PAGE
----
WTF: position: fixed and z-index on Safari
Safari seems not to respect z-indexes until after browser window is resized. Copy the following code into an HTML file and open it up in Safari 7.0.3 on OS X.
<p>Open this up in Safari (7.0.3 at time of writing) and scroll down. The blue box is layered beneath the red header, even though
it has a higher z-index. If you resize the browser window, suddenly the layering is correct. What's up with that?</p>
To investigate next: what else, besides browser resize, will force the z-index layering to be correct? Modifying the style of the relevant elements (either before scrolling up or after)? Any repaint (again, either before scrolling up or after)?
If a medical test is 99% accurate, does that mean that you should be 99% sure of its result? Weirdly, the answer is NO.
“Always the beautiful answer who asks a more beautiful question.”
e.e. cummings, via shapeofdesign
(cheesy, but still…)
I needed a slider that could be used to choose choose a list of probabilities that always add up to 1. I could have used a text input or slider for each probability and link it up so that changing one would update the others, but that’s a fairly clunky interaction. This approach isn’t perfect, but I think it’s better…
arrayOfValues is an array of numbers: the range values, in order from left to right.
<slider model="arrayOfObjects" property="prop"></slider>
arrayOfObjects is an array of objects and
prop is the property from which to pull the range value from each object.
Either of these can also take a
step attribute, which locks the values into multiples of the given step size.
For styling: the markup generated is a containing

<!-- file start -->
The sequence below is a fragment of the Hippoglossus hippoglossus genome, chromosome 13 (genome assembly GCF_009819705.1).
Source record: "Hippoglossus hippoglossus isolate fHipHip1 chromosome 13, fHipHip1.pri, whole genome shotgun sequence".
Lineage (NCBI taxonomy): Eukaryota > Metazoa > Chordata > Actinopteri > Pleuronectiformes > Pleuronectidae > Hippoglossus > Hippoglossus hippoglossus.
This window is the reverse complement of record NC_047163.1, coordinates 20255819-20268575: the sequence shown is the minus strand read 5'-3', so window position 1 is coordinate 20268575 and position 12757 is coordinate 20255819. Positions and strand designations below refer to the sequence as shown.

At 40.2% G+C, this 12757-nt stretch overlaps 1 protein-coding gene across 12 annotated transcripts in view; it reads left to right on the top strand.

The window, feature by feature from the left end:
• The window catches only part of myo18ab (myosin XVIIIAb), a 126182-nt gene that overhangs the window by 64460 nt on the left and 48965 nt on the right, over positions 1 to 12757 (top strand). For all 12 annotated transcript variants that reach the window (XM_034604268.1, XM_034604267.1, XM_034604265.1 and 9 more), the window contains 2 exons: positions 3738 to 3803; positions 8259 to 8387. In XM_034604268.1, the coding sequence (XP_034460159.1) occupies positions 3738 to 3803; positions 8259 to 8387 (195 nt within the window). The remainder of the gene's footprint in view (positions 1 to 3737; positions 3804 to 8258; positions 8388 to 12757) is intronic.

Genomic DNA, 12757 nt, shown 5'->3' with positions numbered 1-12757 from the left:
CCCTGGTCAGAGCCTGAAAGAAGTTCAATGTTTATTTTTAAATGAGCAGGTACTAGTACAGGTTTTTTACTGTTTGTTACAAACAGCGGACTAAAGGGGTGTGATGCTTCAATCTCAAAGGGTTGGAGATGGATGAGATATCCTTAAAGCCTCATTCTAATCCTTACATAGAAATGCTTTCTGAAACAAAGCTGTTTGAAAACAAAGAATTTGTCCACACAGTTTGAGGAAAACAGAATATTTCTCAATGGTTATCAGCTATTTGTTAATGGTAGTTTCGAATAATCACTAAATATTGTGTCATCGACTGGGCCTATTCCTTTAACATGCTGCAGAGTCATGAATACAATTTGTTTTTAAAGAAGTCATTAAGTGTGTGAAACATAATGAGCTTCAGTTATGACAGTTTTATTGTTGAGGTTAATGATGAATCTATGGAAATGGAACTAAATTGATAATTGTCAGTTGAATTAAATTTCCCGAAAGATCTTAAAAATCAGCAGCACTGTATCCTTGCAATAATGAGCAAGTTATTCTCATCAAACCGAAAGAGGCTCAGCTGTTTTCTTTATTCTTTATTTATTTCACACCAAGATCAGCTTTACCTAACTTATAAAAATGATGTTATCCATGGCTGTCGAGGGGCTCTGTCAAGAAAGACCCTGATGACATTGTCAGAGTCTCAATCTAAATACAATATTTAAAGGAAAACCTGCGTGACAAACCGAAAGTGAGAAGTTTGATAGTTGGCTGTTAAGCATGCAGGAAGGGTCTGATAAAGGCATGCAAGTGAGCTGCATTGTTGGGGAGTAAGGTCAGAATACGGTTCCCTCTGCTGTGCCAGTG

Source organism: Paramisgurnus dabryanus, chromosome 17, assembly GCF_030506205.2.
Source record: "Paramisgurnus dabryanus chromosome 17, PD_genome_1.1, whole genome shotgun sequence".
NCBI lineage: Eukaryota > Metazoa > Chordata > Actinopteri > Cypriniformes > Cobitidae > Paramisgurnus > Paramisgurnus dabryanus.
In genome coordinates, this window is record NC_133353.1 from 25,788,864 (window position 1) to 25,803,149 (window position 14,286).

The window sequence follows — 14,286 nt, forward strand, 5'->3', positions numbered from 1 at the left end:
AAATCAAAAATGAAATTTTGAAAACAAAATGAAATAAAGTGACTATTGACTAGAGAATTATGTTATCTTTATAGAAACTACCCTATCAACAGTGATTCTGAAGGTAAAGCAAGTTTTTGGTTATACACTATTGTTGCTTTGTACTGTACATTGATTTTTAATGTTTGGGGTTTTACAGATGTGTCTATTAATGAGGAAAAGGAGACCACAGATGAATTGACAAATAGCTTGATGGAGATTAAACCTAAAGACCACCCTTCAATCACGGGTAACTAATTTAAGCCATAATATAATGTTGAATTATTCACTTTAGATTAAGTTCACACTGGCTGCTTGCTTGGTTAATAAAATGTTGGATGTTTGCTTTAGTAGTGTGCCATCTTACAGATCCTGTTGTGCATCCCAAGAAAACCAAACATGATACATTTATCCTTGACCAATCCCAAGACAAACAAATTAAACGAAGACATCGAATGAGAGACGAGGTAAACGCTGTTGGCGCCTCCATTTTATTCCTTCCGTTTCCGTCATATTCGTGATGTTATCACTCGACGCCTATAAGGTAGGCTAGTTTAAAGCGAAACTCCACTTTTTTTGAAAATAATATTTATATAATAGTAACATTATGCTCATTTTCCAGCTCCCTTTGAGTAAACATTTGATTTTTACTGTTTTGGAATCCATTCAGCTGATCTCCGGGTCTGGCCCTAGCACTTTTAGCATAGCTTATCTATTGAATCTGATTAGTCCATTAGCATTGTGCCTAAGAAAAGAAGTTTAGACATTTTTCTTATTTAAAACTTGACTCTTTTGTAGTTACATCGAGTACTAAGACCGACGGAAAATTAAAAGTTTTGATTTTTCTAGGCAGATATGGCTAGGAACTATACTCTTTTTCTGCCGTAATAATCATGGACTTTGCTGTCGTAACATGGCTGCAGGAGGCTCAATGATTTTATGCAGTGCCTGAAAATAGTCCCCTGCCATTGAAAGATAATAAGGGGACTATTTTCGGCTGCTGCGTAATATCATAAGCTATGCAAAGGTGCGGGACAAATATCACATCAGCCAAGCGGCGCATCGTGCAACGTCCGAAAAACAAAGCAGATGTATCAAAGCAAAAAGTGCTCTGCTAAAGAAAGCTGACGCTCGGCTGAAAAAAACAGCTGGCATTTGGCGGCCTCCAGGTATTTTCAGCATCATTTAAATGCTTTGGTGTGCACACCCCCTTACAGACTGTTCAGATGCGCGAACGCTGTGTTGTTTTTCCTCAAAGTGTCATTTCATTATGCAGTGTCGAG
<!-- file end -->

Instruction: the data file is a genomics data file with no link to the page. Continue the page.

div for the actual slider bar (
.slider, the js sets
position: relative), and an absolutely-positioned
div for each handle (
.slider-handle). The handles are children of the slider div, and their positioning is a percentage of the slider’s width, so the whole thing should stretch/shrink to fit its containing element. For example:
<div class="slider-control ng-isolate-scope" model="otherProbs">
<div class="slider" style="position: relative;">
<div class="slider-handle" style="position: absolute; left: 30%; top: -8px;"></div>
<div class="slider-handle" style="position: absolute; left: 60%; top: -8px;"></div>
- Allow comprehension expressions as a more flexible (and common) alternative to the
- Option for labeling ranges?
This page falls somewhere between a tool and an essay. It sets out to explore how the intertwined typographic concepts of scale and rhythm can be encouraged to shake a leg on web pages.
This would be useful even just as a beautifully typeset, clearly written introduction to important ideas in typography. The fact that it also works as a tool for generating base typographic CSS styles is just over the top awesome.